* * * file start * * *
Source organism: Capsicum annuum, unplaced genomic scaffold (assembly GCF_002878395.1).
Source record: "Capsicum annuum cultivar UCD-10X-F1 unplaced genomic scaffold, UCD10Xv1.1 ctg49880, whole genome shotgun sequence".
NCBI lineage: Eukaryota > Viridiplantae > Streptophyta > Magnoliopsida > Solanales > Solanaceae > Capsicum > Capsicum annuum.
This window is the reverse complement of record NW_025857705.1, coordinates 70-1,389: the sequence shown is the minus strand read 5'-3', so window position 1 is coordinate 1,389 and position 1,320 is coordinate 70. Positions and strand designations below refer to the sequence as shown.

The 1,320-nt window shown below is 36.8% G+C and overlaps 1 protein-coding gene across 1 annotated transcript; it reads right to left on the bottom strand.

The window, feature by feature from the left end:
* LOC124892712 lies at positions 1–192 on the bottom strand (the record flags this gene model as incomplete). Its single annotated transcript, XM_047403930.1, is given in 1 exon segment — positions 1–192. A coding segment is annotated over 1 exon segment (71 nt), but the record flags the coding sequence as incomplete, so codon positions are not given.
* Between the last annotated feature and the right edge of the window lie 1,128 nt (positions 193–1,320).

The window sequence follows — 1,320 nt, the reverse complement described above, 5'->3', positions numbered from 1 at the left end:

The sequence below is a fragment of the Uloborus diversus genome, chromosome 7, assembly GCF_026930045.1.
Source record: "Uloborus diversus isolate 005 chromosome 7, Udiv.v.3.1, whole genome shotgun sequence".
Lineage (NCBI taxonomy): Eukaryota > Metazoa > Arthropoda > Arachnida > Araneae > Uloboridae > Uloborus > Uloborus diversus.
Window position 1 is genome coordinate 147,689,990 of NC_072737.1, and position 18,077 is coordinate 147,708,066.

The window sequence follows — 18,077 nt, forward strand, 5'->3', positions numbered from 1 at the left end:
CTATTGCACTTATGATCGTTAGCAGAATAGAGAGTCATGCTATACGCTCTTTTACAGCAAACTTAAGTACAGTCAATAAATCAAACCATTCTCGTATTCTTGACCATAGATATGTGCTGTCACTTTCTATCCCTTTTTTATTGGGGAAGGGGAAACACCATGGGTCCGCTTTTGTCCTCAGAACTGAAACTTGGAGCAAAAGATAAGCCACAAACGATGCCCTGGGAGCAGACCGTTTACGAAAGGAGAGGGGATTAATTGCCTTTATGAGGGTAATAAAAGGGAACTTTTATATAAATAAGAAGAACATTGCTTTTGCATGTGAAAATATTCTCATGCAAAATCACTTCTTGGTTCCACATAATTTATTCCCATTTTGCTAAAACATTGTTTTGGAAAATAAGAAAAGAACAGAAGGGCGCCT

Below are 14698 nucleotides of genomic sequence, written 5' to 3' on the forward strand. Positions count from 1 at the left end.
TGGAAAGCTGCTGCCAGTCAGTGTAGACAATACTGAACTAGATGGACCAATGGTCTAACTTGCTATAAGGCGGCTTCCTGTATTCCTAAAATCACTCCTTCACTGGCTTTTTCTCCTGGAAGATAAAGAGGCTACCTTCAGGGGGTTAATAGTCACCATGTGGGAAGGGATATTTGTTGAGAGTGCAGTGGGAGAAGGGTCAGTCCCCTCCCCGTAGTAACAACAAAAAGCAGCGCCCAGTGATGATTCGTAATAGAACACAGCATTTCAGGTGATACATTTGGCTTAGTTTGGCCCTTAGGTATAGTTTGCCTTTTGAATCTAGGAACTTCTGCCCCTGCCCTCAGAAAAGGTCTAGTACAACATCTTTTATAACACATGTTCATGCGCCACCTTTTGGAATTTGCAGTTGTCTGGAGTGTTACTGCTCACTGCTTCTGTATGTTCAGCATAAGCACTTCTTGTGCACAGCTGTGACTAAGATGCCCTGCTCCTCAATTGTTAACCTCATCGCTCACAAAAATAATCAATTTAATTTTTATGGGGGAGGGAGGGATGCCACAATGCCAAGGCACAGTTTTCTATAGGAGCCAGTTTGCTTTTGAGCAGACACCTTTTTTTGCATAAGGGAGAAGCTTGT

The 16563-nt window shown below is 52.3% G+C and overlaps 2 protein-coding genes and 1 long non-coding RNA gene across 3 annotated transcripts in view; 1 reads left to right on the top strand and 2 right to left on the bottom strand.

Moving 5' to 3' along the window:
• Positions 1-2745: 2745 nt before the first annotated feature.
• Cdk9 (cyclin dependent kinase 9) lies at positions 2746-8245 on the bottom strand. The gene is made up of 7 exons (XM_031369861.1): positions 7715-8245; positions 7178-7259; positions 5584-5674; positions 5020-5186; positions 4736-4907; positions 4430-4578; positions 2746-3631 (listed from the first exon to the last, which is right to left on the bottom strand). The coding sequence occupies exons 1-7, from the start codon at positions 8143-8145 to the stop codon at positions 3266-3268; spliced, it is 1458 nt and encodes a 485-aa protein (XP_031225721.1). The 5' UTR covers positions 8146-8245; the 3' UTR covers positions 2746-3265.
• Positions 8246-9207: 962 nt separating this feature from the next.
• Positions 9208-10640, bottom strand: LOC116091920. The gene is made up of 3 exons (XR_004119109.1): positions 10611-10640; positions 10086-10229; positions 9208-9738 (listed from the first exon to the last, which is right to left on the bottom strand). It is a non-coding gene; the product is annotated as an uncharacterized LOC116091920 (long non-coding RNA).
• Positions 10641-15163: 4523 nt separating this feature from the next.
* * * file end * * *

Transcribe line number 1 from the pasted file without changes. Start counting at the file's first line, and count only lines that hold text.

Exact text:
Source organism: Capsicum annuum, unplaced genomic scaffold (assembly GCF_002878395.1).